A showdown loomed Wednesday within Zimbabwe's troubled power-sharing government as ministers from the Movement for Democratic Change formation of Prime Minister Morgan Tsvangirai vowed to pressure their ZANU-PF governing partners to meet in full the terms of the September 2008 Global Political Agreement underlying the government.
MDC sources said a walkout from a cabinet meeting scheduled for Wednesday is one option if ZANU-PF and President Robert Mugabe do not accede to their demands.
The formation boycotted a cabinet meeting called by Mr. Mugabe on Monday, June 29, saying Mr. Tsvangirai was slighted when the president moved up the meeting from Tuesday that week so he could chair it before leaving for an African Union summit. MDC officials also cited unresolved issues facing the unity government since it was formed in mid-February.
Sources familiar with discussions in a meeting Tuesday of top MDC officials said Mr. Tsvangirai rejected Mr. Mugabe's claim that the prime minister apologized for last week’s boycott.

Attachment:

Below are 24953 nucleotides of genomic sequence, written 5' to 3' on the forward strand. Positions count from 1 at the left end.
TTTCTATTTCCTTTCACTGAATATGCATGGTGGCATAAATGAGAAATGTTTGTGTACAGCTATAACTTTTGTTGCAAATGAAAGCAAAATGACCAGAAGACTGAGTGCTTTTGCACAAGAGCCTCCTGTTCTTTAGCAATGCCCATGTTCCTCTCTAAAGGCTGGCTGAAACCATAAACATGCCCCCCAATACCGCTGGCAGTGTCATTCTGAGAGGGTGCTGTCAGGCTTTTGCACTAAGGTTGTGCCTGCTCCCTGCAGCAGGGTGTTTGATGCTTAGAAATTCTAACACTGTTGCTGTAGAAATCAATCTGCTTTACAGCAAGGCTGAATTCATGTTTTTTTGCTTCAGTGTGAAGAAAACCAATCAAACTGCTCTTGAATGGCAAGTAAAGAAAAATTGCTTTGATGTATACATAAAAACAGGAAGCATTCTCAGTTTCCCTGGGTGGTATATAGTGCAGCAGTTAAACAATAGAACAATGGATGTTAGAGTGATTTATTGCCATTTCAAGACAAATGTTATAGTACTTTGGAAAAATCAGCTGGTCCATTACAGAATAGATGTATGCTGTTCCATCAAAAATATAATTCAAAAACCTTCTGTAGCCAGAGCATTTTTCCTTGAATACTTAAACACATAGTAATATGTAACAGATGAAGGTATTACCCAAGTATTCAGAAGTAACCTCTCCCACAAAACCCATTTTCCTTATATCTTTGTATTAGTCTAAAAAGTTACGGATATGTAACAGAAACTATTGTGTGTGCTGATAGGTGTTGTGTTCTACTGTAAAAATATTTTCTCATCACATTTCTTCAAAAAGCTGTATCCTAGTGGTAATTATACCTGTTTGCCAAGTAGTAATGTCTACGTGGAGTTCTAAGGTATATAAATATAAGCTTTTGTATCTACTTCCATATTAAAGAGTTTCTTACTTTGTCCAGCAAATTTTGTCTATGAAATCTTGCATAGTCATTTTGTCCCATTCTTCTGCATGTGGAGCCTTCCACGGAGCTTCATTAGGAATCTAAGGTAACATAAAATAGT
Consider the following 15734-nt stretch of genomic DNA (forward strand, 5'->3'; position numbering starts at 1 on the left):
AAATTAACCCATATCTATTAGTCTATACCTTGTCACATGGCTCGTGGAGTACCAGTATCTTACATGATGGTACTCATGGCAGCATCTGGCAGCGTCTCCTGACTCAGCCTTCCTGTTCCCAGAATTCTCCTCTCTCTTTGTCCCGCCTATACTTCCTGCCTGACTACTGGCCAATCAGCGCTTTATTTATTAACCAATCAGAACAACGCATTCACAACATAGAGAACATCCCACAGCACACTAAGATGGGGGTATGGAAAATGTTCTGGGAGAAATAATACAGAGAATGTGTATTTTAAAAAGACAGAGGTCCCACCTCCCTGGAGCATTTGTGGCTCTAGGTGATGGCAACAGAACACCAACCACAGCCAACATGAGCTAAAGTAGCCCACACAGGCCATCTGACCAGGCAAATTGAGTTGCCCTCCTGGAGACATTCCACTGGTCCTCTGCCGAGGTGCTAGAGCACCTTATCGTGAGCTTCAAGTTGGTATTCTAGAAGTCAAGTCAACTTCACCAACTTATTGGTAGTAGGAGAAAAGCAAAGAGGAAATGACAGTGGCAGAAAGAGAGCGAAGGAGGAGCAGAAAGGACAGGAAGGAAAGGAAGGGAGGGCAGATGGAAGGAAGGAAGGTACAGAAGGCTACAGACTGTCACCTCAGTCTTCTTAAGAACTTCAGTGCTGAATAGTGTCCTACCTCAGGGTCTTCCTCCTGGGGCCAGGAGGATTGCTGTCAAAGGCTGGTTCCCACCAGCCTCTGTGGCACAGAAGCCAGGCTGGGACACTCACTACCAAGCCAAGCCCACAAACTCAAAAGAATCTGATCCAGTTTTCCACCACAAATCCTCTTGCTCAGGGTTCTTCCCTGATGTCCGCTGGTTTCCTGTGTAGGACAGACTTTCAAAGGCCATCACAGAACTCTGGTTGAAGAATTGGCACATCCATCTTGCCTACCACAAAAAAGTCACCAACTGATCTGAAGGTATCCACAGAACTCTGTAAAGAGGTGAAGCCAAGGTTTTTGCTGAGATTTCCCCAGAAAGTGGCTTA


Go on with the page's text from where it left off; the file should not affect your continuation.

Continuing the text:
Tsvangirai spokesman James Maridadi told VOA that Mr. Tsvangirai did not offer an apology, saying the prime minister fully understands MDC frustrations over lingering issues.Such issues formerly focused on Mr. Mugabe's reappointment in late 2008 of Reserve Bank of Zimbabwe Governor Gideon Gono without consultation with his prospective MDC partners, and his appointment at the same time of Attorney General Johannes Tomana. But more recently, Tsvangirai MDC officials have been disconcerted and angered by a series of prosecutions of party members of Parliament, in one case resulting in a seven-year sentence. The MDC suspects the judicial pursuits are intended to whittle down its House majority.
Political analyst Charles Mangongera told reporter Blessing Zulu of VOA's Studio 7 for Zimbabwe that the MDC move to up the ante with ZANU-PF is overdue.